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UK economy set for sharp contraction in weakest performance among G7 – IMF

The International Monetary Fund (IMF) has warned that the UK economy will collapse in reverse this year as the cost-of-living crisis hits households hard and sees the worst performance of any developed country.

In its latest World Economic Outlook update, the IMF again downgraded its UK Gross Domestic Product (GDP) forecast to contract by 0.6% from a 0.3% rise recorded in October last year as the UK appears to be bigger than the rest of the world. affected by the rapid rise in inflation. and higher interest rates.

But he raised his forecast for UK growth in 2024 to 0.9% from a previously forecast growth of 0.6%.

The gloomy outlook for the year ahead puts the UK far behind its G7 peers and the only advanced and emerging economy that the IMF predicts will suffer a decline in GDP during the year.

Among other G7 countries, IMF GDP projections for 2023 show growth of 1.4% in the US, 0.1% in Germany, 0.7% in France, 0.6% in Italy, 1.8% in Japan, and 1. 5% in Canada.

This comes amid public sector wage strikes and forecasts that the UK is heading into recession with inflation still above 10%.

The IMF said the projected fall in UK GDP reflects “tighter fiscal and monetary policies and financial conditions, as well as still high retail energy prices, which are weighing on household budgets.”

This followed attempts by Chancellor Jeremy Hunt last week to speak about the UK economy and its growth prospects in his first major postal address, saying that “British decline was wrong in the past and wrong today.”


(PA graphics)

The IMF shed light on the gloomy economic report by predicting that the global slowdown will be less severe than initially thought.

He raised his forecast for global growth to 2.9% in 2023 from 2.7% forecast in October as he said China’s reopening after strict Covid restrictions “paved the way for a faster-than-expected recovery.”

The IMF also said it believes global inflation has peaked and will fall from 8.8% last year to 6.6% in 2023 and 4.3% in 2024 as central bank interest rate hikes begin to cool demand and slow down price increases.

But he warned that in the UK and Europe, rising prices and the impact of measures taken to curb inflation would continue to put pressure on the economy.

Comments by Chancellor Jeremy Hunt

Chancellor Jeremy Hunt (Stefan Russo/PA)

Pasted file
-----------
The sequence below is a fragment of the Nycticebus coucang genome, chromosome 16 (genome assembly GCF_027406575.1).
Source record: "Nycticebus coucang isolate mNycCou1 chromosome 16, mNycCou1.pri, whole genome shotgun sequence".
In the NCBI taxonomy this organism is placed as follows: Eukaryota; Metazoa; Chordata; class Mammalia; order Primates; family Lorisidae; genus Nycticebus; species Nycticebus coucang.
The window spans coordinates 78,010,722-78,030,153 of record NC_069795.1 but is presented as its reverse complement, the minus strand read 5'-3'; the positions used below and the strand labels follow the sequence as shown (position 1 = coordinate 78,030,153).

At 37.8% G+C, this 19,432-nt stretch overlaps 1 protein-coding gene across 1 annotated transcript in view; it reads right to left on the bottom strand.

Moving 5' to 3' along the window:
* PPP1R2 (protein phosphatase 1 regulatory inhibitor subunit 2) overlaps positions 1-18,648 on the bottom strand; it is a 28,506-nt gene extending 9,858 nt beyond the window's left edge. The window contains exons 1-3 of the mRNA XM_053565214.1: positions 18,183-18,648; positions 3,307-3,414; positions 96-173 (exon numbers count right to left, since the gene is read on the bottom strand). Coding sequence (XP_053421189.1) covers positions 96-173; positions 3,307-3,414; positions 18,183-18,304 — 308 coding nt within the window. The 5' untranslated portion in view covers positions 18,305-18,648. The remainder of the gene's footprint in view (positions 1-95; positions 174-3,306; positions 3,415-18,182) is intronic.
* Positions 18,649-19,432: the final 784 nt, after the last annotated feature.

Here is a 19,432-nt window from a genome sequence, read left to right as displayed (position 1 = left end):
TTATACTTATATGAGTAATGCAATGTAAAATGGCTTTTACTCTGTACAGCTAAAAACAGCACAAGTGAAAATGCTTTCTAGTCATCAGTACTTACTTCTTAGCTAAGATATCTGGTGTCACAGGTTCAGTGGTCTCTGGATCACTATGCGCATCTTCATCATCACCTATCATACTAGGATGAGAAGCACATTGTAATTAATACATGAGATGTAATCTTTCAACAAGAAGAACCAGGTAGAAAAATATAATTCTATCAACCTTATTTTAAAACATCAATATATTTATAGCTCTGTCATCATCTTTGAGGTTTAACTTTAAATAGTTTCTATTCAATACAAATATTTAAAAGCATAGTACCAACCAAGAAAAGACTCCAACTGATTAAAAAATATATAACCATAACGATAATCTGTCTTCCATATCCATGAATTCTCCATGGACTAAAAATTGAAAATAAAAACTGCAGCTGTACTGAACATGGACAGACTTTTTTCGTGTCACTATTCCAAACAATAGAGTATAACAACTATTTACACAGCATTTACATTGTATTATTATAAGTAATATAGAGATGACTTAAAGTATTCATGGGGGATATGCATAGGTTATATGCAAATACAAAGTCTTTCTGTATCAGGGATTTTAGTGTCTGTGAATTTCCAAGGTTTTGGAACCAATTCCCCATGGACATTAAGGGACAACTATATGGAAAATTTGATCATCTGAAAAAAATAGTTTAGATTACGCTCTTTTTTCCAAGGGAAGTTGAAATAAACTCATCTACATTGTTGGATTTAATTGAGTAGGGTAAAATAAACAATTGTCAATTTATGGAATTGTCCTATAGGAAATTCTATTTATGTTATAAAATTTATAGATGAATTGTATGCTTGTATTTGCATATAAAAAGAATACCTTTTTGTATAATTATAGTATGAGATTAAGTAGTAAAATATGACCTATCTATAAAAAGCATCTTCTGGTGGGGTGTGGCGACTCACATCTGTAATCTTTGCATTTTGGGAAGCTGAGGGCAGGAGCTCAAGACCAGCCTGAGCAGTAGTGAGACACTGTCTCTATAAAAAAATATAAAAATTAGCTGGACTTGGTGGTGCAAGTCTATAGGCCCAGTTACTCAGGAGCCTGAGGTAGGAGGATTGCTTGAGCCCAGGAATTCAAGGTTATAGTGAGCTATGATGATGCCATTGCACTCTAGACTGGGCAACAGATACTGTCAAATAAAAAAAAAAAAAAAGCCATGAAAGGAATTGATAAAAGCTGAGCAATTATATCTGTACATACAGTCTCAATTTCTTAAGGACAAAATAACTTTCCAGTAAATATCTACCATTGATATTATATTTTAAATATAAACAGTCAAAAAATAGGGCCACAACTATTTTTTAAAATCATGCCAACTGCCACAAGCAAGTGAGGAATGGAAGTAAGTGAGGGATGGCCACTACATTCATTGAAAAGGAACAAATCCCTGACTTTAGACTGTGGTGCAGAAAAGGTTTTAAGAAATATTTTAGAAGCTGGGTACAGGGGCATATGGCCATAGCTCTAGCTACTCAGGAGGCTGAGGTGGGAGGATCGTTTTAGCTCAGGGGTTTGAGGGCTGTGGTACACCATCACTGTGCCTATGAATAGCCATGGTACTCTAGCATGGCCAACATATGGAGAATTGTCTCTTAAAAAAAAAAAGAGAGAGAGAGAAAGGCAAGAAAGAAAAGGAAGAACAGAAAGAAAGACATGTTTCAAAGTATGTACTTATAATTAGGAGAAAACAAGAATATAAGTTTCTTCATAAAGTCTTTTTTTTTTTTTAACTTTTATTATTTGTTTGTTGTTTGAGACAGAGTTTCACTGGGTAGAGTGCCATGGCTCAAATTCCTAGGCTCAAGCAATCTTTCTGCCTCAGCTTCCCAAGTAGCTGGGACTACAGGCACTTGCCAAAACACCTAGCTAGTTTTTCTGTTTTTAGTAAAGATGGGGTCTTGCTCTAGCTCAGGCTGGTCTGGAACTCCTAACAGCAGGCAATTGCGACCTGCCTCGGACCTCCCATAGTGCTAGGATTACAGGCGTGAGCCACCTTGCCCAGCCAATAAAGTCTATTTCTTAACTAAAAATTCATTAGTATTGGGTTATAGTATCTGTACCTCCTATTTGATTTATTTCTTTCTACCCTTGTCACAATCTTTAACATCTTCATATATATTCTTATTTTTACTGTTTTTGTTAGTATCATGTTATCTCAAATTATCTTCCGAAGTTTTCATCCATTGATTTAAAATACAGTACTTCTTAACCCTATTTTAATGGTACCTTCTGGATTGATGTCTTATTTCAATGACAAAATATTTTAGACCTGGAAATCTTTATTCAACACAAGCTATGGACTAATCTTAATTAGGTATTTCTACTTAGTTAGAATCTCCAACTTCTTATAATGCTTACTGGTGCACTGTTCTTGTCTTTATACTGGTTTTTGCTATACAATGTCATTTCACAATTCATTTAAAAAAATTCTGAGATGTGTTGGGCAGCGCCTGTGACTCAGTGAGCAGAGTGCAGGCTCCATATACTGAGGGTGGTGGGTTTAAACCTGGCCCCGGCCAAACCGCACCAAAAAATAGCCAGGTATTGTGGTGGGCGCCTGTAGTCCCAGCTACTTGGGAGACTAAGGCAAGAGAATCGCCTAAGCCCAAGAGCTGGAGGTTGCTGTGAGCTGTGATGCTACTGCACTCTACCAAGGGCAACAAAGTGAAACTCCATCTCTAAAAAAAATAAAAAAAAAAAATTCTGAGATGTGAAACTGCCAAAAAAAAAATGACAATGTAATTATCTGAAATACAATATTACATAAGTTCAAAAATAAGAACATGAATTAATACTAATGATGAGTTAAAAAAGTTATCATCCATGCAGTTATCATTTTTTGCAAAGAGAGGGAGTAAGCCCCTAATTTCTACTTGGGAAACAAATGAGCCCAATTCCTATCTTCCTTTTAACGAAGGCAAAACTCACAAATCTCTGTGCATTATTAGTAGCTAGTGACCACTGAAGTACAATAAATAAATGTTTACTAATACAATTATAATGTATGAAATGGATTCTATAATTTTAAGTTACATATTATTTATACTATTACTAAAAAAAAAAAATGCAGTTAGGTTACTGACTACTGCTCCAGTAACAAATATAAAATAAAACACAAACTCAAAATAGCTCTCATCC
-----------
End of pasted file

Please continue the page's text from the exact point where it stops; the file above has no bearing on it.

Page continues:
It says: “Consumer confidence and business sentiment have deteriorated.

“With inflation around 10% or higher in several eurozone countries and the United Kingdom, household budgets remain tight.

“The accelerated pace of rate hikes by the Bank of England and the European Central Bank is tightening financial conditions and cooling demand in the housing sector and beyond.”

IMF Chief Economist Pierre-Olivier Gurinsha explained that the UK’s economic outlook is determined by three main factors.

He said: “First is the impact of natural gas… we have had a very sharp increase in energy prices in the UK. A larger share of energy comes from natural gas with higher transfer to end consumers.

“Employment rates in the UK have also not recovered to pre-pandemic levels. It’s a situation where you have a very, very tight job market, but you have an economy that hasn’t hired as many people as it used to. This means less production, less production.

“Third, there is a very sharp tightening of monetary policy as inflation has been very high, which is a side effect of this high pass-through in energy prices.

“Inflation last year was 9.1% and it is expected to remain quite high next year at 8.2% (so) the Bank of England has started to tighten policy.

“The UK has a fairly high proportion of adjustable rate mortgages. So when the Bank of England starts raising rates, it affects the mortgage rates that mortgage holders pay, and that also dampens economic activity.”

Mr Hunt said: “The Governor of the Bank of England recently said that any recession in the UK this year is likely to be shallower than previously predicted, but these figures confirm that we are not immune to the pressure that affects almost all countries with developed economy.

“Short-term concerns should not overshadow our long-term outlook – the UK beat many forecasts last year and if we stick to our plan to halve inflation, the UK is projected to grow faster than Germany and Japan in the coming years. ”

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